after seeing you can make alot of money they invest in it and toy story 2 had more money which results in more hero characters and much more details in the movie. sure it cost more, but who should built all the additionell stuff without creating costs?
the same for ts3, besides the inflation which is alot in 15 years, the amount of details is increased alot.

and are you serious comparing the japan mocap cgi movies with pixar ones? they dont cost alot, but they dont do hand animation like pixar, most stuff is mocap. sure, you have to clean it, but its in no way comparable to pixar animations. this is also true for the whole quality, you can clearly see that this differs alot. and this cost alot of money.

the inflation is a big problem when comparing 20 years old movies with actual ones, because the prices in general are doubled. i am paying today double the price as 17 years ago for cinema for example.
the movies also have alot more vfx, because hollywood is thinking that people wants it, which is true, otherwise hollywood had react in he meantime.


lucas wrote something like this nearly ten 10 years ago when he produced every new sw movie for "only" 115 mio dollar.
the problem is thats its hard to generate income with cinemas when you need 600 mio dollar to make profit. the studios needs different ways to distribute their movies. perhaps we seeing the end for cinemas in the next years. i am not sure they stop to making such expensive movies, they earn a hell lot of money with it. video on demand would make it possible to get the whole income to the studios without 50 percent lost for cinemas for example. but we will see what happens. they will invest in such movies as long as they can generate income. this will end in much more sequels, bet on the "safe horse".
 
Old 06-14-2013, 01:42 PM   #7
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Quote:
perhaps we seeing the end for cinemas in the next years. i am not sure they stop to making such expensive movies, they earn a hell lot of money with it. video on demand would make it possible to get the whole income to the studios without 50 percent lost for cinemas for example. but we will see what happens. they will invest in such movies as long as they can generate income. this will end in much more sequels, bet on the "safe horse".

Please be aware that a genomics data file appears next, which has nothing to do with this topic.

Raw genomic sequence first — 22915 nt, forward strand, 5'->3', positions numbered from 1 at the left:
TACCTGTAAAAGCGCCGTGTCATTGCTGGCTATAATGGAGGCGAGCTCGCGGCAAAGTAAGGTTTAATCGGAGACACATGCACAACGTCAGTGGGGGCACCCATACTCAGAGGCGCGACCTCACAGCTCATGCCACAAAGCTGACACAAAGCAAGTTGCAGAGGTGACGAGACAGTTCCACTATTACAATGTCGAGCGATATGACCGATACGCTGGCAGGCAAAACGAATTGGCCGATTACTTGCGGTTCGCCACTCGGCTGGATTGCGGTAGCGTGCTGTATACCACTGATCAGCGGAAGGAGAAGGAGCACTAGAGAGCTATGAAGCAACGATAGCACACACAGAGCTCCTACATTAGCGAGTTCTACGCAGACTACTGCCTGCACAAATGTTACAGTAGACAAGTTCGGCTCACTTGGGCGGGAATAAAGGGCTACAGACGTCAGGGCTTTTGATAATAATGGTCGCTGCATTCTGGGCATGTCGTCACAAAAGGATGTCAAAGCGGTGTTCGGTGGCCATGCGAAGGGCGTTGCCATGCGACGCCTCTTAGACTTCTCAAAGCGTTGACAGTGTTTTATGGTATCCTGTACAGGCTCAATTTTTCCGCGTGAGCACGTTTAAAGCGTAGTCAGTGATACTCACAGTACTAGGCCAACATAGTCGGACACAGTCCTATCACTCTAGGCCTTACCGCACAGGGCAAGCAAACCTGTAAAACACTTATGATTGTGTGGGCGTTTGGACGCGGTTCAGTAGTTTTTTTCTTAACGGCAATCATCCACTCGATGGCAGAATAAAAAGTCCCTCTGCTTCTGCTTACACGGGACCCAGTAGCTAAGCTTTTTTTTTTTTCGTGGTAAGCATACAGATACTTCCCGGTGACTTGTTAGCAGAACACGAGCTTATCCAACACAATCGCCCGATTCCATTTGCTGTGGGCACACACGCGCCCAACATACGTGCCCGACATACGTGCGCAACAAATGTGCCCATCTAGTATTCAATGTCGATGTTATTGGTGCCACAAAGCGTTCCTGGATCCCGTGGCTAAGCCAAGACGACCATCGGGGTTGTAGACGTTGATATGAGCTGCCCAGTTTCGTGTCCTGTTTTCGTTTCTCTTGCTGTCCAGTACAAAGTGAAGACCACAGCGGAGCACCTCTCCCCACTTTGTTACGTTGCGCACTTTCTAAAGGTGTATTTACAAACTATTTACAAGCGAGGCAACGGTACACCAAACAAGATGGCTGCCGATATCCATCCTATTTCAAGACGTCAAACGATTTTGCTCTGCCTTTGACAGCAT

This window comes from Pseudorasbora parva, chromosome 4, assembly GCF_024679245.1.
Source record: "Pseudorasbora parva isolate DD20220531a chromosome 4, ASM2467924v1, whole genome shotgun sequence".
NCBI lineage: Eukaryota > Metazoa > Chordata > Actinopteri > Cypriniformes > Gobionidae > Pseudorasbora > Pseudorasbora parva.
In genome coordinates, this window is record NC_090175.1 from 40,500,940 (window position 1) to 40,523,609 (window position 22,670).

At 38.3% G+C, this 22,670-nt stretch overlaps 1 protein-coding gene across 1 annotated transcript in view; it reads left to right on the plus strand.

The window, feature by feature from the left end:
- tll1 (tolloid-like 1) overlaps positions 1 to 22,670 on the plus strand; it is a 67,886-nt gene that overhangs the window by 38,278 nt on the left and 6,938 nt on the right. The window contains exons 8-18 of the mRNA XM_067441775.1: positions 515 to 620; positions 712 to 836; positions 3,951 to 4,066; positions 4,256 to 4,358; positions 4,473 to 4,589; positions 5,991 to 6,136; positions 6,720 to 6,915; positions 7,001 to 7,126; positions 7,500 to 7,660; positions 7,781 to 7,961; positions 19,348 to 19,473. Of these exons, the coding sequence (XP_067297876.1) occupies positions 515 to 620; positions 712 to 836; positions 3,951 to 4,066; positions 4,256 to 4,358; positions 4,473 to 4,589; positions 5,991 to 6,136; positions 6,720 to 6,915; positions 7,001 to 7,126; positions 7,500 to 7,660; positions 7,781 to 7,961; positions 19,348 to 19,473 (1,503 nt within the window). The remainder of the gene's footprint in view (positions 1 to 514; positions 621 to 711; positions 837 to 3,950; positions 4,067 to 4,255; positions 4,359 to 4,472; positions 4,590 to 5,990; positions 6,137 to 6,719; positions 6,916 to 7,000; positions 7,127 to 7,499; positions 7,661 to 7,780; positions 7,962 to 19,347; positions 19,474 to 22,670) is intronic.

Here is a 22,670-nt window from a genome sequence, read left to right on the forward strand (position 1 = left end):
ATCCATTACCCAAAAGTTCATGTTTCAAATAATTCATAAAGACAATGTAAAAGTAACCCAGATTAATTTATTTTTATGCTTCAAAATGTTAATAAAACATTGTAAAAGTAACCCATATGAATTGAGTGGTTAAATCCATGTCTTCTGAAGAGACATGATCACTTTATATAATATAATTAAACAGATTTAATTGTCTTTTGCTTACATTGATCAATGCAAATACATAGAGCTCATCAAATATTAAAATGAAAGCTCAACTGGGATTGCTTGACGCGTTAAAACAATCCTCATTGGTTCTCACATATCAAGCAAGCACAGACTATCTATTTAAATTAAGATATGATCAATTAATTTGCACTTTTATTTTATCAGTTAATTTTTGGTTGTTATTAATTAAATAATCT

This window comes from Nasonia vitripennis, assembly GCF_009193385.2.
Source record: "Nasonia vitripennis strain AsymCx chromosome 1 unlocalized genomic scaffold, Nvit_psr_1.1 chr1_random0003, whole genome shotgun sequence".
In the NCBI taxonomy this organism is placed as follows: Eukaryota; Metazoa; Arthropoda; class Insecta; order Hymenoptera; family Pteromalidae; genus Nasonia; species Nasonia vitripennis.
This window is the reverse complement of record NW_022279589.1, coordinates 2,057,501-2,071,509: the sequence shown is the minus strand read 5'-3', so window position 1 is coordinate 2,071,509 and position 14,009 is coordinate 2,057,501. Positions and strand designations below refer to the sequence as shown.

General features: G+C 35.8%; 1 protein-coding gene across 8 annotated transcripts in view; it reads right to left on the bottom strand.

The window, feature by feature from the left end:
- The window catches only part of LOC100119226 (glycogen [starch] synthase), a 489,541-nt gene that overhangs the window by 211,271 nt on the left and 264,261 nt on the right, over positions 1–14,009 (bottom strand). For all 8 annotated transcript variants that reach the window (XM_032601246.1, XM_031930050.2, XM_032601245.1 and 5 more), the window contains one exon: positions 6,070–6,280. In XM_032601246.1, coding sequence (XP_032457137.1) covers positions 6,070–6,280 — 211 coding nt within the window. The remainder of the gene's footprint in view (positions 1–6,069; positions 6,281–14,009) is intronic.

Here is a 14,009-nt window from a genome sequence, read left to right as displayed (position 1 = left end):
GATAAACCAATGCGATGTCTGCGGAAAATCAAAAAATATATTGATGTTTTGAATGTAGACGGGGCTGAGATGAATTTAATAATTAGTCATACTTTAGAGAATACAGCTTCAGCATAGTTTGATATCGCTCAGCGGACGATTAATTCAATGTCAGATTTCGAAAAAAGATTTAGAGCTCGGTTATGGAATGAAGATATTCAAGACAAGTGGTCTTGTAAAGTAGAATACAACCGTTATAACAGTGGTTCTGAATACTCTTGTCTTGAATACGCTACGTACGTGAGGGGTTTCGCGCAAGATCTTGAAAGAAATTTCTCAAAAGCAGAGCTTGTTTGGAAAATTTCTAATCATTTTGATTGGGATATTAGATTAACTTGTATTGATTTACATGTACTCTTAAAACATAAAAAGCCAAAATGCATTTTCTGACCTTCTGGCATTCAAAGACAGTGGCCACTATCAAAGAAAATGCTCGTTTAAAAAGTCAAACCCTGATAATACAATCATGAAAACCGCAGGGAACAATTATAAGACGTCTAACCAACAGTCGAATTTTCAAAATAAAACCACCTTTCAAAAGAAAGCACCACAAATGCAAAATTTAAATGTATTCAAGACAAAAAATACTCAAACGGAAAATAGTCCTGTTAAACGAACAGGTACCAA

Cinema still generates a ton of money. But people are beginning to ask the question more and more. If i have a net connection and a HDtv and netflix etc, then why can i not buy/watch the latest movies from home. I don't need to state piracy is a huge problem but if you make the process easy, fast, reliable and even cheap, films being distributed on multiple formats could bring in more money.

One company will do it, (with a huge film) both in the theaters and some online service and will make a boat-load.

btw i am really curious to see how Captain Harlock does both in how good it is (story/animation) & commercially.
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Old 06-14-2013, 02:27 PM   #8
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The distribution models are changing right around the time Hollywood is out of story ideas.
 
Old 06-14-2013, 03:56 PM   #9
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Quote:
Originally Posted by circusboy
The distribution models are changing right around the time Hollywood is out of story ideas.



They aren't out of new ideas. They get new movie scripts all of the time that they reject. They'd rather market a well known property, hence all the remakes. It is a more sound financial investment to make a movie with brand recognition.
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Old 06-14-2013, 11:00 PM   #10
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I find the whole AAA game and AAA film industry to be getting old. I've gotten far far more enjoyment out of the indie game scene and the indie film scene this past year than I have out of the AAA markets. You know watching big budget movies that have stories and characters designed for mass appeal just gets old after decades of watching those. I'm finding it much more enjoyable to now watch a film or play a game that has a fanbase of like 200,000 people, maybe even 2,000 people, such things tend to present much more unique and interesting things now.